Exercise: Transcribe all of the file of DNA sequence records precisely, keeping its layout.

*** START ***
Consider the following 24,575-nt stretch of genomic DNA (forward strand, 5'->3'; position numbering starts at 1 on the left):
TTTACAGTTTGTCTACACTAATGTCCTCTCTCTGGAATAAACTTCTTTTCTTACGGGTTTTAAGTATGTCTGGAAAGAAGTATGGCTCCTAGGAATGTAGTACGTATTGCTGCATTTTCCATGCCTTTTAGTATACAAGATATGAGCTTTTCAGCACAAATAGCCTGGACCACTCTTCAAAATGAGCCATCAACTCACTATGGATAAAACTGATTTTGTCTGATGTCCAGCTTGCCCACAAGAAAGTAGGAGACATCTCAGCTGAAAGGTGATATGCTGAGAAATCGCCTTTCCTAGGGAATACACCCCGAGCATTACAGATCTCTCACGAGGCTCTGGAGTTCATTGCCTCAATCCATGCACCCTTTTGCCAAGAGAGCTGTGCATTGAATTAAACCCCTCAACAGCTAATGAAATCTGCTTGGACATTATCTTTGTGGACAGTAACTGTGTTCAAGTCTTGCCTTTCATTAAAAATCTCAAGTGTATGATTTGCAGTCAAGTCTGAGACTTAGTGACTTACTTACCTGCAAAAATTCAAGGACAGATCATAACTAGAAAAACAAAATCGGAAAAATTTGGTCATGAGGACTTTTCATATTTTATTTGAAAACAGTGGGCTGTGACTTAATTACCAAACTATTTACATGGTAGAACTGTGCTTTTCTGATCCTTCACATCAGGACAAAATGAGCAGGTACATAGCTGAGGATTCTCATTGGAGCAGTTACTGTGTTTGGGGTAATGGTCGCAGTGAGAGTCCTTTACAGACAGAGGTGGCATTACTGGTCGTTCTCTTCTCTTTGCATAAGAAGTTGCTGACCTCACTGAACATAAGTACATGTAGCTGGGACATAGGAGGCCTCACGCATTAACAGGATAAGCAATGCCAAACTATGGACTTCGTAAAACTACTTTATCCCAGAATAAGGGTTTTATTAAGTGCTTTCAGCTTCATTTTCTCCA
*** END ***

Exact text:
Consider the following 24,575-nt stretch of genomic DNA (forward strand, 5'->3'; position numbering starts at 1 on the left):
TTTACAGTTTGTCTACACTAATGTCCTCTCTCTGGAATAAACTTCTTTTCTTACGGGTTTTAAGTATGTCTGGAAAGAAGTATGGCTCCTAGGAATGTAGTACGTATTGCTGCATTTTCCATGCCTTTTAGTATACAAGATATGAGCTTTTCAGCACAAATAGCCTGGACCACTCTTCAAAATGAGCCATCAACTCACTATGGATAAAACTGATTTTGTCTGATGTCCAGCTTGCCCACAAGAAAGTAGGAGACATCTCAGCTGAAAGGTGATATGCTGAGAAATCGCCTTTCCTAGGGAATACACCCCGAGCATTACAGATCTCTCACGAGGCTCTGGAGTTCATTGCCTCAATCCATGCACCCTTTTGCCAAGAGAGCTGTGCATTGAATTAAACCCCTCAACAGCTAATGAAATCTGCTTGGACATTATCTTTGTGGACAGTAACTGTGTTCAAGTCTTGCCTTTCATTAAAAATCTCAAGTGTATGATTTGCAGTCAAGTCTGAGACTTAGTGACTTACTTACCTGCAAAAATTCAAGGACAGATCATAACTAGAAAAACAAAATCGGAAAAATTTGGTCATGAGGACTTTTCATATTTTATTTGAAAACAGTGGGCTGTGACTTAATTACCAAACTATTTACATGGTAGAACTGTGCTTTTCTGATCCTTCACATCAGGACAAAATGAGCAGGTACATAGCTGAGGATTCTCATTGGAGCAGTTACTGTGTTTGGGGTAATGGTCGCAGTGAGAGTCCTTTACAGACAGAGGTGGCATTACTGGTCGTTCTCTTCTCTTTGCATAAGAAGTTGCTGACCTCACTGAACATAAGTACATGTAGCTGGGACATAGGAGGCCTCACGCATTAACAGGATAAGCAATGCCAAACTATGGACTTCGTAAAACTACTTTATCCCAGAATAAGGGTTTTATTAAGTGCTTTCAGCTTCATTTTCTCCA